Pilot interview study reports a wide variation in long COVID symptom types and severity and awareness about the disease

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In a recent study published in PLOS ONE, researchers reported the findings from a pilot interview study that was conducted to gain insights into the new and persistent symptoms experienced by long coronavirus disease (COVID) patients and to obtain data for the study design and participant recruitment for the Real-time Assessment of Community Transmission-Long COVID (REACT-LC) study.

Study: Awareness and perceptions of Long COVID among people in the REACT programme: Early insights from a pilot interview study. Image Credit: Andrii Vodolazhskyi/Shutterstock
Study: Awareness and perceptions of Long COVID among people in the REACT programme: Early insights from a pilot interview study. Image Credit: Andrii Vodolazhskyi/Shutterstock

Background

Long COVID is the commonly used term for various persistent symptoms experienced by individuals who have recovered from severe acute respiratory syndrome coronavirus 2 (SARS-CoV-2) infections. These symptoms are not restricted to the respiratory system and affect many organ systems, including the nervous, cardiac, skeletal, muscular, renal, and digestive systems.

Since much of the early focus of governments and healthcare organizations was on controlling the spread of SARS-CoV-2 and decreasing the severity of coronavirus disease 2019 (COVID-19), the initiative to form support groups and raise awareness about long COVID was led by patients. Studies that have explored long COVID symptoms have recruited participants from many of these support groups through social media and clinical services established to help long COVID patients. This strategy could result in excluding long COVID patients who, for various reasons, have yet to join long COVID support groups.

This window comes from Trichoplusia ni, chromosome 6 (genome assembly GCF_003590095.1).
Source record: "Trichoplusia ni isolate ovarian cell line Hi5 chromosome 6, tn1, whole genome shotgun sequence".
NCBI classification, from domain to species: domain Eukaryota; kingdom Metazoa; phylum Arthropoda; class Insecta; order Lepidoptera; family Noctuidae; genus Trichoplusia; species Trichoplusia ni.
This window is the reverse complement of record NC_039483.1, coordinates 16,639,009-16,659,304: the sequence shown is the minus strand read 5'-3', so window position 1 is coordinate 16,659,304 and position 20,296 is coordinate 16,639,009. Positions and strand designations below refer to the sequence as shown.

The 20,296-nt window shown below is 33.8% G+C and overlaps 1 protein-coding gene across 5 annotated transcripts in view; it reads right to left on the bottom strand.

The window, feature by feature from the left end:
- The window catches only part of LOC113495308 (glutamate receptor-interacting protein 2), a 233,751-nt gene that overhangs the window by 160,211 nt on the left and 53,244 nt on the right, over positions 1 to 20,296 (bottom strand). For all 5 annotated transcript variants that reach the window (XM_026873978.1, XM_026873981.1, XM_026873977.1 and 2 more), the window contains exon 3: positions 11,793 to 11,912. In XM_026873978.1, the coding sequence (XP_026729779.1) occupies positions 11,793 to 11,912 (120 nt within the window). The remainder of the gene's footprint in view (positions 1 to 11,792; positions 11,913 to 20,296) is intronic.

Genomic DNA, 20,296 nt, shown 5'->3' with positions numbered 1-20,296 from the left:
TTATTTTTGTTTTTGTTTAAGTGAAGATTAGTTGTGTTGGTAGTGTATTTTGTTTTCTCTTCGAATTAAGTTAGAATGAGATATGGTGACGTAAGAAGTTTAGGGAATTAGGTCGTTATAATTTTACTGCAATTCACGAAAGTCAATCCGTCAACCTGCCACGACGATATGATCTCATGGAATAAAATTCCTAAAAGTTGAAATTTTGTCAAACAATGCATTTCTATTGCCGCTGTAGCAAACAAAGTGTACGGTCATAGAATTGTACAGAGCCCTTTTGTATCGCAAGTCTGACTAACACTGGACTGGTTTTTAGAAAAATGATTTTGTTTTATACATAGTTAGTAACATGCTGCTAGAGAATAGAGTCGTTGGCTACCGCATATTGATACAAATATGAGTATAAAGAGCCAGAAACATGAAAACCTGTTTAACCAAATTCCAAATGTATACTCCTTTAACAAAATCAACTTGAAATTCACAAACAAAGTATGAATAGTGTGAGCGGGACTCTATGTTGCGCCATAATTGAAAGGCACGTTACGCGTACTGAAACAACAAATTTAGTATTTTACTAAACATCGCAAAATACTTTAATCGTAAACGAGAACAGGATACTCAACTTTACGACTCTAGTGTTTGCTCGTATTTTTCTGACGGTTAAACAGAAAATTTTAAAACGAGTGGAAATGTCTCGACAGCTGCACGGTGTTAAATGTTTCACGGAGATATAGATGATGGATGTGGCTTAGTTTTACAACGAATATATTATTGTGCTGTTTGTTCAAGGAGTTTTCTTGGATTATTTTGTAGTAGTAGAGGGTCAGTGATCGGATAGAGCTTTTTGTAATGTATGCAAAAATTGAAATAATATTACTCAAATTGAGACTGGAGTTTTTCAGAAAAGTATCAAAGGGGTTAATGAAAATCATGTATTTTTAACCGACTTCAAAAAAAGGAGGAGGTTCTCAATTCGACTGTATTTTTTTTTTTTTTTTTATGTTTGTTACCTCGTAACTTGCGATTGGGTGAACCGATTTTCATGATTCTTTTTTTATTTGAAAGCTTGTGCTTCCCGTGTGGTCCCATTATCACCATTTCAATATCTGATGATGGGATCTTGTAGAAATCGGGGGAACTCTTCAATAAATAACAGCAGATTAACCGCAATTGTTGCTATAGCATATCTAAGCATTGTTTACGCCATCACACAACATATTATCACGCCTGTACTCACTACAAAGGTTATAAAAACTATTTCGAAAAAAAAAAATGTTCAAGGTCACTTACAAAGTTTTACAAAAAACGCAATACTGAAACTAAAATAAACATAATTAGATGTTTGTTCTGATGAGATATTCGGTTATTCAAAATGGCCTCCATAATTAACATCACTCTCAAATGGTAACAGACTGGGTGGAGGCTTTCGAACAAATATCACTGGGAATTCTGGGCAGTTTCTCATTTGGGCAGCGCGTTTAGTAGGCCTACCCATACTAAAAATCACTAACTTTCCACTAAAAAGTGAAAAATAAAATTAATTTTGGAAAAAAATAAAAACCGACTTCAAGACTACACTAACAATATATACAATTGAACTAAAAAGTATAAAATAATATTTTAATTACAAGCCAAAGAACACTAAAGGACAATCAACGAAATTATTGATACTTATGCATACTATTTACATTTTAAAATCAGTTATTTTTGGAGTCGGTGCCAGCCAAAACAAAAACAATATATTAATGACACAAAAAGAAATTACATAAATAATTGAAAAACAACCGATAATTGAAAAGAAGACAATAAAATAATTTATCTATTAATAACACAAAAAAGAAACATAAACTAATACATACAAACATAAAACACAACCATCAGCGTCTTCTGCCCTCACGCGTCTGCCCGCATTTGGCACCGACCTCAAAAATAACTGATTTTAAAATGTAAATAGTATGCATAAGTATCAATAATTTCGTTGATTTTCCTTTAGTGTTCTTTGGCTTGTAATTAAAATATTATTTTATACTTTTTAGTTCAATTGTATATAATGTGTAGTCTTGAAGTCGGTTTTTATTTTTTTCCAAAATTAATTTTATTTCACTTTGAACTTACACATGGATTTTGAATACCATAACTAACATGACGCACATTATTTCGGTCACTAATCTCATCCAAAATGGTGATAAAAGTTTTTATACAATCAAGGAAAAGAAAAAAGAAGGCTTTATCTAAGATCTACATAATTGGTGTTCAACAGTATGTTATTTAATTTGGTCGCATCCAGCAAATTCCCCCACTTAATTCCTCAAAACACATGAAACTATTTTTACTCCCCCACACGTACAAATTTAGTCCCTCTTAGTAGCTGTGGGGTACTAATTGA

The REACT-LC study aims to build on the REACT (Real-time Assessment of Community Transmission) study, which quantified the prevalence of SARS-CoV-2 in a random cross-section of the population of England, to identify the social, environmental, biological, and genetic basis of long COVID progression.

About the study

In the present study, the researchers conducted pilot interviews among individuals who were not hospitalized but had a documented history of COVID-19, with or without persistent symptoms. The aim was to identify biological and genetic pathways that could explain individual differences in response to COVID-19.

The participants for the pilot study were recruited from the individuals registered at the REACT-LC clinical assessment centers and belonged to the age group of 18 to 34 years. Research interviews were conducted immediately after the clinical assessment of the REACT-LC participants. The topic guide explored the acute symptoms experienced during the initial SARS-CoV-2 infection, the persistent and new symptoms that appeared after recovering from COVID-19, and the access to support for long COVID patients. A thematic analysis was conducted on the recorded semi-structured interviews.

Results

The results indicated that the 13 participants, comprising six females and seven males with a median age of 31, reported various fluctuating persistent and new symptoms. While some participants were confident about the association between their symptoms and the initial SARS-CoV-2 infection, other participants expressed a lack of clarity about the cause of the symptoms or felt that the COVID-19-associated lockdowns and other public health measures might have influenced the symptoms.